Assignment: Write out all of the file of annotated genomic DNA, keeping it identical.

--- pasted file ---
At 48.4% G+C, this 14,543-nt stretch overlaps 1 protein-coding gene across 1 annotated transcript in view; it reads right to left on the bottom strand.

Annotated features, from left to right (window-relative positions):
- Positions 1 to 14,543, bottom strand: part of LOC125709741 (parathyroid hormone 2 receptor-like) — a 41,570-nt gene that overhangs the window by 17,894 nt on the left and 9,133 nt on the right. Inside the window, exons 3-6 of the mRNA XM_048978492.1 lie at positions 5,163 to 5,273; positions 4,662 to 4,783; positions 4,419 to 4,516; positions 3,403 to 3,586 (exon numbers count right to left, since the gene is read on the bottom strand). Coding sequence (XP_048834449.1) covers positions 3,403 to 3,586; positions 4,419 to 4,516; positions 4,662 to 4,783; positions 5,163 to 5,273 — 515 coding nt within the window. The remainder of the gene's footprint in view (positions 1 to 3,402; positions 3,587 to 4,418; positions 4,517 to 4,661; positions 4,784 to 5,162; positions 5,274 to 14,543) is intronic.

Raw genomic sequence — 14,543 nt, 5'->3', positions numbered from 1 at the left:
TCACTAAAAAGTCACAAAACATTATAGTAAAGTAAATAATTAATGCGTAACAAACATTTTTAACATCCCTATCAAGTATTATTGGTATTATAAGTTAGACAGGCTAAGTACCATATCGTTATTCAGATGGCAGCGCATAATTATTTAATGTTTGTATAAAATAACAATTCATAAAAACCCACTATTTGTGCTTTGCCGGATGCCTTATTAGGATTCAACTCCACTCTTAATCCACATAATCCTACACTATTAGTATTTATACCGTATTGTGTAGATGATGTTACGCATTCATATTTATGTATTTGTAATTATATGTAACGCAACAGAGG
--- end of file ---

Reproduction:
At 48.4% G+C, this 14,543-nt stretch overlaps 1 protein-coding gene across 1 annotated transcript in view; it reads right to left on the bottom strand.

Annotated features, from left to right (window-relative positions):
- Positions 1 to 14,543, bottom strand: part of LOC125709741 (parathyroid hormone 2 receptor-like) — a 41,570-nt gene that overhangs the window by 17,894 nt on the left and 9,133 nt on the right. Inside the window, exons 3-6 of the mRNA XM_048978492.1 lie at positions 5,163 to 5,273; positions 4,662 to 4,783; positions 4,419 to 4,516; positions 3,403 to 3,586 (exon numbers count right to left, since the gene is read on the bottom strand). Coding sequence (XP_048834449.1) covers positions 3,403 to 3,586; positions 4,419 to 4,516; positions 4,662 to 4,783; positions 5,163 to 5,273 — 515 coding nt within the window. The remainder of the gene's footprint in view (positions 1 to 3,402; positions 3,587 to 4,418; positions 4,517 to 4,661; positions 4,784 to 5,162; positions 5,274 to 14,543) is intronic.

Raw genomic sequence — 14,543 nt, 5'->3', positions numbered from 1 at the left:
TCACTAAAAAGTCACAAAACATTATAGTAAAGTAAATAATTAATGCGTAACAAACATTTTTAACATCCCTATCAAGTATTATTGGTATTATAAGTTAGACAGGCTAAGTACCATATCGTTATTCAGATGGCAGCGCATAATTATTTAATGTTTGTATAAAATAACAATTCATAAAAACCCACTATTTGTGCTTTGCCGGATGCCTTATTAGGATTCAACTCCACTCTTAATCCACATAATCCTACACTATTAGTATTTATACCGTATTGTGTAGATGATGTTACGCATTCATATTTATGTATTTGTAATTATATGTAACGCAACAGAGG